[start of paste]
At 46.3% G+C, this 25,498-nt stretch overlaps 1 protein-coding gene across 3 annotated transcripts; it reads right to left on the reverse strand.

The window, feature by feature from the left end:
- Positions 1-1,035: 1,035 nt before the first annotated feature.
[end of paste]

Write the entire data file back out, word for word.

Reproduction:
At 46.3% G+C, this 25,498-nt stretch overlaps 1 protein-coding gene across 3 annotated transcripts; it reads right to left on the reverse strand.

The window, feature by feature from the left end:
- Positions 1-1,035: 1,035 nt before the first annotated feature.